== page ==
Artist Interview - Joy Charde
Every artist has their own unique background, style, experiences, techniques, and perspective. We can all learn from each other, be inspired by one another, and continue to share the joy of art. Here is what artist Joy Charde had to say:
Who are you and what do you do?
Hello! My name is Joy Ting Charde and I am an illustrator, a surface designer, and a daily painter.
Why do you do what you do?
I love to paint. It keeps me grounded and teaches me to let go. It’s also a fun way to spend time with my family.
What are your favorite mediums to work with?
I enjoy using all types of mediums, but my favorite medium (at the moment) is watercolor. I love the way that it has a “mind of its own” and I enjoy the challenge of learning the different ways of using watercolors.
How and when did you get into art?
Growing up in the Philippines, I was influenced by anime cartoons on television. At a young age, I tried to copy the characters that I saw. I think that is when I really got started drawing. I did not focus on painting until the beginning of 2015, and I feel like I’m still learning so much with the painting mediums.
How has your practice changed over time?
My practice has definitely grown over time. I was so afraid to try watercolors, that I challenged myself to do a daily painting practice back on January 1, 2015. Fast forward to the present day and 1,800+ paintings later, I still do my daily art practice and continue to learn.
What’s your favorite piece of art that you’ve created? Why?
Looking back at my paintings, I would have to choose a floral painting one. I think it captures what I try to do with my work – free, loose, and sometimes really messy.
What’s the best piece of art advice you’ve been given?
I think this quote is one of the best advice that I’ve come across in my art journey: “To practice any art, no matter how well or badly, is a way to make your soul grow. So do it.” – Kurt Vonnegut
What’s one art tip/technique you can share with us that you find really helpful?
The tip that has been super helpful for me is to try a daily creative practice. I would say, try a month-long practice, and that can really be helpful in teaching you what you do or don’t enjoy creating. When I initially started back in 2015, it was supposed to only be a month-long challenge, and now years later, I can’t seem to stop.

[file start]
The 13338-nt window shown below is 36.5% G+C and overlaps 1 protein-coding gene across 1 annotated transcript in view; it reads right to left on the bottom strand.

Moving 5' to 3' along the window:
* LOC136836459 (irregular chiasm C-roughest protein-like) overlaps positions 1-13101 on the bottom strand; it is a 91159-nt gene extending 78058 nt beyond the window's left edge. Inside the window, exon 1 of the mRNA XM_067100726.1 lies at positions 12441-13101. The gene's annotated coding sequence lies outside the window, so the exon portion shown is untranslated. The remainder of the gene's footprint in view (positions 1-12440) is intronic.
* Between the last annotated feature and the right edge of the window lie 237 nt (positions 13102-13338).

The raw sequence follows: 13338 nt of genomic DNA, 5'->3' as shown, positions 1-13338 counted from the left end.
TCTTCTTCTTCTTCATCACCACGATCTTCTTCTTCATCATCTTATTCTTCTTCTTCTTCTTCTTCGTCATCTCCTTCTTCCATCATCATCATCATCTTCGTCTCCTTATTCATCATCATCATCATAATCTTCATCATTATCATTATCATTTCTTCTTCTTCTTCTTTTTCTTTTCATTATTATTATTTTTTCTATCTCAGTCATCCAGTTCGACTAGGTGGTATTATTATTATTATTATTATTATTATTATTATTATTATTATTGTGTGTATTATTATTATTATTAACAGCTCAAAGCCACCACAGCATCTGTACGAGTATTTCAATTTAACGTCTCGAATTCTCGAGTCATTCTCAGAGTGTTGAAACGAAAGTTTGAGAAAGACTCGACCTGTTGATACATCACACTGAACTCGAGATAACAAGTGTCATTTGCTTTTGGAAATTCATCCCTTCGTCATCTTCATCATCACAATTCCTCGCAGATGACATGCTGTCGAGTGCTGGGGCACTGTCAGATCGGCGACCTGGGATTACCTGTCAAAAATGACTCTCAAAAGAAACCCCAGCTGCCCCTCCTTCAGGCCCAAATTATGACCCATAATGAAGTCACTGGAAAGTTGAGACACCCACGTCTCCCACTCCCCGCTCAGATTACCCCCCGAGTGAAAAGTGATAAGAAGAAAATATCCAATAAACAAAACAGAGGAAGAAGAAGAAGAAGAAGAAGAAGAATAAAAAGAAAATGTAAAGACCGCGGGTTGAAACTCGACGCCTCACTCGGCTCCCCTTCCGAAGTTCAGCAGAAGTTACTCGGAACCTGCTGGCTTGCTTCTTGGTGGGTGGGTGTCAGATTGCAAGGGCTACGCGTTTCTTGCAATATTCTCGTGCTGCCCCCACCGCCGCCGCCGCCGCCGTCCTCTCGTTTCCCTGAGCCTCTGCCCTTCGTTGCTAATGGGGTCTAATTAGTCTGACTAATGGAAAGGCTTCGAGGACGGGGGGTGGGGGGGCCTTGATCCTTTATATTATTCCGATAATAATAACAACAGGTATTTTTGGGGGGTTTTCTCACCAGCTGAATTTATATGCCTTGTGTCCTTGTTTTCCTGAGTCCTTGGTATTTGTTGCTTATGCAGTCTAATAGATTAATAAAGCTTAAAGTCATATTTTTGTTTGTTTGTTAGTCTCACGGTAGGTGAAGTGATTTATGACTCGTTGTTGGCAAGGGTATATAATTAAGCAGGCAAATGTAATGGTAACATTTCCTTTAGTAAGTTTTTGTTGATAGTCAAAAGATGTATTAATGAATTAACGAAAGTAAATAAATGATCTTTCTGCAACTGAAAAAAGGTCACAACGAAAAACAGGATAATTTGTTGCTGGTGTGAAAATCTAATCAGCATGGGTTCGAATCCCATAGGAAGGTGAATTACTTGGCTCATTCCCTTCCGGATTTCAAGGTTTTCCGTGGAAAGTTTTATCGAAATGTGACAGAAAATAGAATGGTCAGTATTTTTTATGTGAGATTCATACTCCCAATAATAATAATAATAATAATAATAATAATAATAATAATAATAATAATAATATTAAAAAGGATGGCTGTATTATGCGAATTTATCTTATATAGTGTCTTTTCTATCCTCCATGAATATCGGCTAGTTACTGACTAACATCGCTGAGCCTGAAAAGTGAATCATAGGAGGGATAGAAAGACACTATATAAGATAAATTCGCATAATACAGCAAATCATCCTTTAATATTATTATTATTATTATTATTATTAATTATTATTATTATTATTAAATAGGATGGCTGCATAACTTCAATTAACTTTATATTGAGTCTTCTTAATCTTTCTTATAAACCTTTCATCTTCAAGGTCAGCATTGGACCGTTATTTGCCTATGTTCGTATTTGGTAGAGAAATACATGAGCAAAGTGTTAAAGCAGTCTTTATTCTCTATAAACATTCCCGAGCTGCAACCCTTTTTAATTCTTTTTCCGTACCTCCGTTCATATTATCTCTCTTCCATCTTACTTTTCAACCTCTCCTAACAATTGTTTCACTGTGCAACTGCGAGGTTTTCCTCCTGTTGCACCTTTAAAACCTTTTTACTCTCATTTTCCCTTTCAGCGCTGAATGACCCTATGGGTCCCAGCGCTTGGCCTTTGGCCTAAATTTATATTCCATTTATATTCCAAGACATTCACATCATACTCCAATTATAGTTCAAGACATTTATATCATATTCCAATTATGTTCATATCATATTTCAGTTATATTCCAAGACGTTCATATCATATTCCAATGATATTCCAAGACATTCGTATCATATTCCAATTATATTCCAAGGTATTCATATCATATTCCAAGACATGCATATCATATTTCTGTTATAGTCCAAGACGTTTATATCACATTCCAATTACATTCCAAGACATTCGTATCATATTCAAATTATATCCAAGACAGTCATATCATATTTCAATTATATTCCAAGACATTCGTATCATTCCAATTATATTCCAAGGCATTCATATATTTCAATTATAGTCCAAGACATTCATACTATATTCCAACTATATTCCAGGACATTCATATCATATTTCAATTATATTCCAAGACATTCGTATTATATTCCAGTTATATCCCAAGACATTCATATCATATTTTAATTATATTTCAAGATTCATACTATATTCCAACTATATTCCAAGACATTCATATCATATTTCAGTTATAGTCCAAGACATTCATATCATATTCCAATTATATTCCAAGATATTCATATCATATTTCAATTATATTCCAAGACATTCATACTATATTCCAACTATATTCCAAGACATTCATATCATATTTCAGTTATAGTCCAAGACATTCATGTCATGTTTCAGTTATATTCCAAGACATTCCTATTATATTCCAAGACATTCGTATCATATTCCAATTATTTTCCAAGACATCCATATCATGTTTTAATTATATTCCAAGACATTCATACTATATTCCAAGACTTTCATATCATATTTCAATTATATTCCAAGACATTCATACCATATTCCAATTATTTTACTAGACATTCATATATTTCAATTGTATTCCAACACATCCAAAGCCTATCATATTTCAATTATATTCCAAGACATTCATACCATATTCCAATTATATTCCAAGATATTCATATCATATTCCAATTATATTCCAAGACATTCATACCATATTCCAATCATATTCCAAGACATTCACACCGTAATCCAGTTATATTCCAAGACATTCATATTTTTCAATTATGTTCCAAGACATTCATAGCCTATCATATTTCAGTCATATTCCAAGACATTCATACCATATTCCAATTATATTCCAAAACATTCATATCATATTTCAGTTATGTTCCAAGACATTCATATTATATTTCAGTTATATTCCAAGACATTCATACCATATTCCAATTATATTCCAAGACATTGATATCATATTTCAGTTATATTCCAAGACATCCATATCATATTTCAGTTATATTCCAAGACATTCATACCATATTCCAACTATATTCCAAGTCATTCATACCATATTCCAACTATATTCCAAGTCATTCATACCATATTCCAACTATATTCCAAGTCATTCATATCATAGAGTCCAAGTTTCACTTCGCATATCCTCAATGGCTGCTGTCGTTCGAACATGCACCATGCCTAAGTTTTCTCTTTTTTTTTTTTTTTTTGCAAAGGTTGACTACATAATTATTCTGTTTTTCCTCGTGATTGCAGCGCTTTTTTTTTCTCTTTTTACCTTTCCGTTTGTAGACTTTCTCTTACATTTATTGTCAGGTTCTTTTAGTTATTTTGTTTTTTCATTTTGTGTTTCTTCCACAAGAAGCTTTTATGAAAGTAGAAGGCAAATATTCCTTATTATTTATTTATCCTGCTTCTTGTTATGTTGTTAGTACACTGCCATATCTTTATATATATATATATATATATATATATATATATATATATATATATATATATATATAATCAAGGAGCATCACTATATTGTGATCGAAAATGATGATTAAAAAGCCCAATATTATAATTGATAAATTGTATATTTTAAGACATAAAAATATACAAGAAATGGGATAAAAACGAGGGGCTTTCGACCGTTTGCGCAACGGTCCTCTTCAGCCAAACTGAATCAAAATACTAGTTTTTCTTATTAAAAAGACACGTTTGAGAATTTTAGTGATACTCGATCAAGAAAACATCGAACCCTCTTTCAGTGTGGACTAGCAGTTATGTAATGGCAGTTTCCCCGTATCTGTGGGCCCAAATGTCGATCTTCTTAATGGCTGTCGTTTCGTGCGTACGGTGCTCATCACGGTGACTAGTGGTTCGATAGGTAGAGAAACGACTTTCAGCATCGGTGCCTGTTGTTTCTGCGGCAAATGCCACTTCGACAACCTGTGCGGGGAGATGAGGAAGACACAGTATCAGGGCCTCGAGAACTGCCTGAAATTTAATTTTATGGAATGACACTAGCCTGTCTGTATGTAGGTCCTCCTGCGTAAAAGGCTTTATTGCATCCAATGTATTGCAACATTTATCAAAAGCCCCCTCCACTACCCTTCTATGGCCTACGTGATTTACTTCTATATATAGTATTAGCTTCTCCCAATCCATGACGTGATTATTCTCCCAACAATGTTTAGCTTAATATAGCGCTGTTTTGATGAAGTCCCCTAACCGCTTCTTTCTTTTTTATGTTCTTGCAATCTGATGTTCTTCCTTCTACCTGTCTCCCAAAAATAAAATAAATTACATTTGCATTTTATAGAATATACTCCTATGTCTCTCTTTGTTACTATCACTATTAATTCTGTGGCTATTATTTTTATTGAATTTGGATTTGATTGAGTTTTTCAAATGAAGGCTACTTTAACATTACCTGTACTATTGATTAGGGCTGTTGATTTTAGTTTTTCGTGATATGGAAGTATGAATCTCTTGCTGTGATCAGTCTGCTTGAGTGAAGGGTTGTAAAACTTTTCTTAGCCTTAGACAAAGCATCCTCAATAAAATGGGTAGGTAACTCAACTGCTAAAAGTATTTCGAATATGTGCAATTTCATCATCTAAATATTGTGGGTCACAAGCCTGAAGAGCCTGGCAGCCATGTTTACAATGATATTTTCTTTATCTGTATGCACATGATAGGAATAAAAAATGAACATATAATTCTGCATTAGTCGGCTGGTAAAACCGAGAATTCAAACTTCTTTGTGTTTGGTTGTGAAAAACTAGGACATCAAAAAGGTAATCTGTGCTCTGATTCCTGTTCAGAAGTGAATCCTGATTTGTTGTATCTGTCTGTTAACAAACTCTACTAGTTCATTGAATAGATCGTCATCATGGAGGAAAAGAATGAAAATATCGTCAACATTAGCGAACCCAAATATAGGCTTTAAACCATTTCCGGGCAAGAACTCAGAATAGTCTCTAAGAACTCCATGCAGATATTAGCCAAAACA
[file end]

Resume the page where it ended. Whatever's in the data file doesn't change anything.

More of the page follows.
Do you have any secret tips or techniques you use to salvage a piece when you make a mistake?
My secret tip would be to make marks on top of mistakes. For example, if I’m painting with watercolor and I mess up on a flower, I try to use a colored pencil and make marks over the mistake. It looks like the mark is on purpose. Maybe that’s why I like the messy artwork – the mistakes look like intentional marks.
What is your favorite Strathmore paper? Why?
I love the 500 Series Mixed Media Hardbound Journals. I have at least 10 of them around my space. I like that I can easily carry the journals around and create pretty much anywhere. It’s also a place that I can look back and take notes on.
What art materials could you not live without?
Watercolors, sketchbook, and a round paintbrush
What types of colors are you drawn to for your art and why?
I am always drawn to all the blues! I love the colors of nature also, so the dark greens, burgundy, deep purples are a favorite.
Who are your biggest influences (or who were when you started doing art)?
I enjoy looking back to the masters and learning more from the way they work. A few favorites would have to be Matisse (use of color and mark-making), Van Gogh (experiments and brushwork), Cezanne (use of color and subjects), and Picasso (work ethic and mark-making).
What’s the most common art-related question you get from your followers?
The most common question would have to be – “What kind of watercolors do you use?” I use all sorts of watercolors from inks, pans to tubes, but currently, my favorite is Holbein Watercolors.
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